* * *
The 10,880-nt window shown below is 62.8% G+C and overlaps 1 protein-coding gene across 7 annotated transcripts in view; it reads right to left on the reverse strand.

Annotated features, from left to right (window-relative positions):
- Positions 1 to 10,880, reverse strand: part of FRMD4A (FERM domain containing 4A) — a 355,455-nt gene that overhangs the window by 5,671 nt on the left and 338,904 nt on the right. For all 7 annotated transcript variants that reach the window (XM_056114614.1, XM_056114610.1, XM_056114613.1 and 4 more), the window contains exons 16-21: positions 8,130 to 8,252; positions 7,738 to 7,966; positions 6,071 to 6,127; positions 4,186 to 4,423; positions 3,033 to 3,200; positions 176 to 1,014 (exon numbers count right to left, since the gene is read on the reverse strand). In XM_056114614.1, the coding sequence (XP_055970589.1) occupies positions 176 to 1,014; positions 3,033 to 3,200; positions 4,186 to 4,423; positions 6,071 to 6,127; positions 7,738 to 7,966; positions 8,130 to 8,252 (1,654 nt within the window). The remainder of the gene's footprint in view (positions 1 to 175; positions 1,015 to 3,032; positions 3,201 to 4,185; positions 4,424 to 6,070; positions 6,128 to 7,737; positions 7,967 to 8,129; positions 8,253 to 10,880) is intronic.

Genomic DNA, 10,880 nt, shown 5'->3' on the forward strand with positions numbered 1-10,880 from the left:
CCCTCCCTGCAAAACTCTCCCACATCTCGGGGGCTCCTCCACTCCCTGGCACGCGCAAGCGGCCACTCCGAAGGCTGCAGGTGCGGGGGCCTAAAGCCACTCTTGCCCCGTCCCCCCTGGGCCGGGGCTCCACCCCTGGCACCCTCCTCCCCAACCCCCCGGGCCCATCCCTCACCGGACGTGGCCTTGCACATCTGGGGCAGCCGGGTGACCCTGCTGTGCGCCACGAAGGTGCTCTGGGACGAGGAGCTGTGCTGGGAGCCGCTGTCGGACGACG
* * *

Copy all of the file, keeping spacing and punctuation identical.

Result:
The 10,880-nt window shown below is 62.8% G+C and overlaps 1 protein-coding gene across 7 annotated transcripts in view; it reads right to left on the reverse strand.

Annotated features, from left to right (window-relative positions):
- Positions 1 to 10,880, reverse strand: part of FRMD4A (FERM domain containing 4A) — a 355,455-nt gene that overhangs the window by 5,671 nt on the left and 338,904 nt on the right. For all 7 annotated transcript variants that reach the window (XM_056114614.1, XM_056114610.1, XM_056114613.1 and 4 more), the window contains exons 16-21: positions 8,130 to 8,252; positions 7,738 to 7,966; positions 6,071 to 6,127; positions 4,186 to 4,423; positions 3,033 to 3,200; positions 176 to 1,014 (exon numbers count right to left, since the gene is read on the reverse strand). In XM_056114614.1, the coding sequence (XP_055970589.1) occupies positions 176 to 1,014; positions 3,033 to 3,200; positions 4,186 to 4,423; positions 6,071 to 6,127; positions 7,738 to 7,966; positions 8,130 to 8,252 (1,654 nt within the window). The remainder of the gene's footprint in view (positions 1 to 175; positions 1,015 to 3,032; positions 3,201 to 4,185; positions 4,424 to 6,070; positions 6,128 to 7,737; positions 7,967 to 8,129; positions 8,253 to 10,880) is intronic.

Genomic DNA, 10,880 nt, shown 5'->3' on the forward strand with positions numbered 1-10,880 from the left:
CCCTCCCTGCAAAACTCTCCCACATCTCGGGGGCTCCTCCACTCCCTGGCACGCGCAAGCGGCCACTCCGAAGGCTGCAGGTGCGGGGGCCTAAAGCCACTCTTGCCCCGTCCCCCCTGGGCCGGGGCTCCACCCCTGGCACCCTCCTCCCCAACCCCCCGGGCCCATCCCTCACCGGACGTGGCCTTGCACATCTGGGGCAGCCGGGTGACCCTGCTGTGCGCCACGAAGGTGCTCTGGGACGAGGAGCTGTGCTGGGAGCCGCTGTCGGACGACG